Pursuing a relationship with a strategic vendor is hard to navigate.  The goal is often to find the perfect vendor that works more as a partner than simply, you sell I buy.   What characteristics define great vendors?  How have billion dollar companies such as SAP, IBM and Microsoft consistently retained loyal partners?  In order for vendors to differentiate themselves from the rest of the industry there are several factors which come into play.   To start, there needs to be a focus on customer service, the providing of core business processes as well as flexibility and collaboration.

The technology and IT services vendors provide is often vital to core business processes, but how does the relationship extend into a partnership?  To start off, CIOs considering a vendor to handle vital operations such as financials, supply chain management and manufacturing operations, should do marketplace research prior to a search.  It helps to have practical expectations in mind.

Since CIOs are mainly charged with vendor relations and management, they should have knowledge of the ecosystem.  Sales people making cold calls are obviously going to try and sell product, they operate on commission.  Taking this fact into account can alleviate the nuisance of communicating with vendors.

By assessing the style and strategy of successful vendors who tend to function as partners, CIOs can increase their ability to identify vendors who can provide long term value.  In addition to the collaborative components of vendor relationships, certain vendors can possess valuable connections to other organizations.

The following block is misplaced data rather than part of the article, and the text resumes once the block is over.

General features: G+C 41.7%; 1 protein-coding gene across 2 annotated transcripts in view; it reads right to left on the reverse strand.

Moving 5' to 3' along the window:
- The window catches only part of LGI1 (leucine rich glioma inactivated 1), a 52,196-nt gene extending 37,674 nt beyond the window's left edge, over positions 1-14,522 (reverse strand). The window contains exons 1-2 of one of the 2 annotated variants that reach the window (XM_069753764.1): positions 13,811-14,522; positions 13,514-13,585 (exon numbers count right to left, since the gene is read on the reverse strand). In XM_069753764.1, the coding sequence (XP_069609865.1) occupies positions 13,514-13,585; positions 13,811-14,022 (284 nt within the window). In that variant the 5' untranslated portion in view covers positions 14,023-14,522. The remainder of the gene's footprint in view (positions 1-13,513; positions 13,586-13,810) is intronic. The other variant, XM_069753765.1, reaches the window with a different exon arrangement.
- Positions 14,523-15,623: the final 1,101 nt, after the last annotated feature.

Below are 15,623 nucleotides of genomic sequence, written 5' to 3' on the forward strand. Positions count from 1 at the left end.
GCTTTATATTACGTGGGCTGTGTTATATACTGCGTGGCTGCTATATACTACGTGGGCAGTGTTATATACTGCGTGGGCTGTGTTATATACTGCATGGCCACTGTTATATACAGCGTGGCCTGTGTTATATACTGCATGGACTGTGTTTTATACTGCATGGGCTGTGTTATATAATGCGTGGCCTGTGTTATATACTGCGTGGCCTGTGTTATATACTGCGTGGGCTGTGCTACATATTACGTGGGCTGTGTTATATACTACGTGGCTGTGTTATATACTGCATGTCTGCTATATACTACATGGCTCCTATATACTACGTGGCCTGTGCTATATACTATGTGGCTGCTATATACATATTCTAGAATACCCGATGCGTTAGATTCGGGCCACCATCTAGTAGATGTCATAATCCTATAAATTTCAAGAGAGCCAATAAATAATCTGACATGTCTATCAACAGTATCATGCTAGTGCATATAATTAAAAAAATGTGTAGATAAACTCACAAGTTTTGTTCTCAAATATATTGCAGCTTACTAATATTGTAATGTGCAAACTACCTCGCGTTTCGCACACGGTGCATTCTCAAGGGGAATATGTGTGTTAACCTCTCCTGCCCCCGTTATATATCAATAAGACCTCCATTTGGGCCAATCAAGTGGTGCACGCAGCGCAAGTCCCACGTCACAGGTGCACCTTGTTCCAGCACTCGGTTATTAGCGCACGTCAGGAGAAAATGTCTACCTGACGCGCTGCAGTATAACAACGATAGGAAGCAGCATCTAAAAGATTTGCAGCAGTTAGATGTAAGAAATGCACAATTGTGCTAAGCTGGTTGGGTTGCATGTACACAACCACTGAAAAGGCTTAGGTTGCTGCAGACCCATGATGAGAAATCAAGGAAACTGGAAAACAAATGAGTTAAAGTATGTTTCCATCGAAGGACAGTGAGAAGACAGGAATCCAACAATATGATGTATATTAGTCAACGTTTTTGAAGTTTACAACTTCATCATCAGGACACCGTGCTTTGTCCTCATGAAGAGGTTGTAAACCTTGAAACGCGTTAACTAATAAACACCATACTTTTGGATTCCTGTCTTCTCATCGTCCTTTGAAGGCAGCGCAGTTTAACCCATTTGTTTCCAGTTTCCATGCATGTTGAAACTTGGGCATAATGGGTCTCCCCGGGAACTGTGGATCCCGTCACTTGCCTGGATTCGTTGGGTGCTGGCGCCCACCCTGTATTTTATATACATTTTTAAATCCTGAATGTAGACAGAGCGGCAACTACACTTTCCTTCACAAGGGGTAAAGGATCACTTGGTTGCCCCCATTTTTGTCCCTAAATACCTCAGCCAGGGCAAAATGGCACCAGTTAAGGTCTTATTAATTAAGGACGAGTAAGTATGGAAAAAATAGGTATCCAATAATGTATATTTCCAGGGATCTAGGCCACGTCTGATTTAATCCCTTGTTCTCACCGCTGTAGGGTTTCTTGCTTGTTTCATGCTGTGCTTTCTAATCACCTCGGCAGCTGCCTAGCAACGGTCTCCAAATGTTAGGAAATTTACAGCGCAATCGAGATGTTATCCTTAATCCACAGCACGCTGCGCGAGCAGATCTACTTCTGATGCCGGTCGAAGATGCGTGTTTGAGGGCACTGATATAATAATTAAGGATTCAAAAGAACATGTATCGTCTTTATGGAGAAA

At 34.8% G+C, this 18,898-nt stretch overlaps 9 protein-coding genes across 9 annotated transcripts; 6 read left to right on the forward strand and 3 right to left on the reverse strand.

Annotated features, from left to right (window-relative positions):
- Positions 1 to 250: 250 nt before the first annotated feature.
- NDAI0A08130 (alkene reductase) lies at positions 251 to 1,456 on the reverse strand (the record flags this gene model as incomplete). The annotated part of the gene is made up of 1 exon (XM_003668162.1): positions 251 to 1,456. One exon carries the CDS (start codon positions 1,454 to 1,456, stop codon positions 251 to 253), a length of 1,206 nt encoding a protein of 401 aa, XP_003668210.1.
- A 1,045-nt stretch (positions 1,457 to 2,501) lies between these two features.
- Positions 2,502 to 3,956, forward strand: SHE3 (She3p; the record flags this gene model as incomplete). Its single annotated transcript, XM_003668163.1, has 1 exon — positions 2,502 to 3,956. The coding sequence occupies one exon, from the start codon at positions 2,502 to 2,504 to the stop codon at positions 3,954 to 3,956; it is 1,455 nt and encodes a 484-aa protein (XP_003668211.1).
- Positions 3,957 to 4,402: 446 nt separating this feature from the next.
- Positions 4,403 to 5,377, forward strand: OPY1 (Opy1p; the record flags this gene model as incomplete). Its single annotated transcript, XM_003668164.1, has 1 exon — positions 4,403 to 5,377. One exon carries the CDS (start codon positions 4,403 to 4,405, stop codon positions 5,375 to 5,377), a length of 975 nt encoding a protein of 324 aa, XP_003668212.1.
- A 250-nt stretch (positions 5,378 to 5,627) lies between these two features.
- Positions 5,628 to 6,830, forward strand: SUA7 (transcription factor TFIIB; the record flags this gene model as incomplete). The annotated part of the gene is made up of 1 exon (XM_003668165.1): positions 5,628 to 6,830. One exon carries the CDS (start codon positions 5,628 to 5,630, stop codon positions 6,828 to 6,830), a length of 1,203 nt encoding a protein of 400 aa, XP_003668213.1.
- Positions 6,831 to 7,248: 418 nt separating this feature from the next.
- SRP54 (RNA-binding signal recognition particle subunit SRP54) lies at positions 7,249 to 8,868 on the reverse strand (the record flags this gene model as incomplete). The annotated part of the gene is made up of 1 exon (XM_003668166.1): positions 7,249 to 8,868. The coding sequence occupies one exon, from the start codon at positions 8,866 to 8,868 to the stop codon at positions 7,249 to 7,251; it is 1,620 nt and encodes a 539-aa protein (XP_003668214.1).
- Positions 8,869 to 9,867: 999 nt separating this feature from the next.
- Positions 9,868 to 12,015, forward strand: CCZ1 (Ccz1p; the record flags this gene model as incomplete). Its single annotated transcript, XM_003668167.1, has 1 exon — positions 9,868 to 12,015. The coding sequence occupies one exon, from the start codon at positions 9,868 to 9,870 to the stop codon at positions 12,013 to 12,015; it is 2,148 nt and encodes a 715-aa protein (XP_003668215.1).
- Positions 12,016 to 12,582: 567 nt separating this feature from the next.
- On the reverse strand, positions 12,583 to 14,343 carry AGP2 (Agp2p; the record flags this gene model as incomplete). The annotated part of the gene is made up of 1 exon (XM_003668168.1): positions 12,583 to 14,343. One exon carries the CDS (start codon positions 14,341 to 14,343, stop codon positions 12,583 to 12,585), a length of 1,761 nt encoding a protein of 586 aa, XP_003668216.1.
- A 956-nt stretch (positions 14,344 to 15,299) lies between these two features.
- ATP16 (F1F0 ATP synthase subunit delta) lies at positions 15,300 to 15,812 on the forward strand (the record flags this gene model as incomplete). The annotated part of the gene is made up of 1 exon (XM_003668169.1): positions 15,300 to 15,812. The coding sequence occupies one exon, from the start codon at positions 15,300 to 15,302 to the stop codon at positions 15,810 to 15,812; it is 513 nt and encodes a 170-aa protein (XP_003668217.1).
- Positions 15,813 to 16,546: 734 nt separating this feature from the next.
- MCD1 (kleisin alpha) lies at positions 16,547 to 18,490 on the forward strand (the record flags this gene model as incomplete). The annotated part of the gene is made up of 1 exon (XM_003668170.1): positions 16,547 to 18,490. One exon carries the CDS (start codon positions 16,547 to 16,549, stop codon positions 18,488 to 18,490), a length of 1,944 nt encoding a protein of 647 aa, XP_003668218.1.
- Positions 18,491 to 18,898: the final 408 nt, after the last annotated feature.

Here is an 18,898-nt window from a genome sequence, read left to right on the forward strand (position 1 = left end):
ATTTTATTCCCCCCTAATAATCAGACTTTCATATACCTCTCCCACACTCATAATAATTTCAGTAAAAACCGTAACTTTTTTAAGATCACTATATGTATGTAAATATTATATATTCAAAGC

Through outsourcing, consulting, integration and software development, vendors in good standing will have great references on hand.  A surefire characteristic of a great vendor who acts as a partner would be transparency and openness to collaboration.  Without a mutual understanding of joint value between an enterprise and its vendor, true partnerships cannot form.

Last but not least, customer service.  Vendors are sometimes known for a lack of customer service.  In order to assess vendors there are three questions you should ask from references.

First ask if the vendor actually succeeded in achieving the business requirements of projects.  If references state projects continually expanded in price while quality suffered, move on to the next one.  Secondly, ask about the overall interaction experience throughout the vendor relationship?  Was it easy to interact and communicate with the vendor?  Small yet important aspects of communication such as respect and keeping cool under pressure are great signs.

Finding a vendor who acts as a partner requires mutual understanding and collaboration on both ends.  Without some understanding of the vendor marketplace it will be difficult to find a long term partner. Likewise, vendors with limited knowledge or experience regarding a business’s core processes and unique industry characteristics can hamper the potential for long term collaboration.